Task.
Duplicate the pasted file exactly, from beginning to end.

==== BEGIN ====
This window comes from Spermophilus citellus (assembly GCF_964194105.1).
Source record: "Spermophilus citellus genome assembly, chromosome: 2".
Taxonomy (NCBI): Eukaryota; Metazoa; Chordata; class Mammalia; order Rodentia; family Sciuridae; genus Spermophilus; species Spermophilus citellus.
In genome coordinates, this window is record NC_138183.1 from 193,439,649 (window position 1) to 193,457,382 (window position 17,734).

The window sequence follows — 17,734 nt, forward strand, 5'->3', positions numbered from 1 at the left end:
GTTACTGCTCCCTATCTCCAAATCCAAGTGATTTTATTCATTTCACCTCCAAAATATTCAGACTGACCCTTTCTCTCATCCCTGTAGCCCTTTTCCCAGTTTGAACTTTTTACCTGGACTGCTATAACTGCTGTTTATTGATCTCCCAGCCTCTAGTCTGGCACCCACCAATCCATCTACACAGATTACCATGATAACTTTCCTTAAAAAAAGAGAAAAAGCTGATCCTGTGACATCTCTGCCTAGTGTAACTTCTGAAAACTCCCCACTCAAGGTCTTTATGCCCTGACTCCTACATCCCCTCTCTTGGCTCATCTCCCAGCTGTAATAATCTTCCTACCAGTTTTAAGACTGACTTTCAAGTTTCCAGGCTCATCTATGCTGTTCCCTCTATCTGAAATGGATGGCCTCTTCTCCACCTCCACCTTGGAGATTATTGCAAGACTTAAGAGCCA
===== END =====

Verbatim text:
This window comes from Spermophilus citellus (assembly GCF_964194105.1).
Source record: "Spermophilus citellus genome assembly, chromosome: 2".
Taxonomy (NCBI): Eukaryota; Metazoa; Chordata; class Mammalia; order Rodentia; family Sciuridae; genus Spermophilus; species Spermophilus citellus.
In genome coordinates, this window is record NC_138183.1 from 193,439,649 (window position 1) to 193,457,382 (window position 17,734).

The window sequence follows — 17,734 nt, forward strand, 5'->3', positions numbered from 1 at the left end:
GTTACTGCTCCCTATCTCCAAATCCAAGTGATTTTATTCATTTCACCTCCAAAATATTCAGACTGACCCTTTCTCTCATCCCTGTAGCCCTTTTCCCAGTTTGAACTTTTTACCTGGACTGCTATAACTGCTGTTTATTGATCTCCCAGCCTCTAGTCTGGCACCCACCAATCCATCTACACAGATTACCATGATAACTTTCCTTAAAAAAAGAGAAAAAGCTGATCCTGTGACATCTCTGCCTAGTGTAACTTCTGAAAACTCCCCACTCAAGGTCTTTATGCCCTGACTCCTACATCCCCTCTCTTGGCTCATCTCCCAGCTGTAATAATCTTCCTACCAGTTTTAAGACTGACTTTCAAGTTTCCAGGCTCATCTATGCTGTTCCCTCTATCTGAAATGGATGGCCTCTTCTCCACCTCCACCTTGGAGATTATTGCAAGACTTAAGAGCCA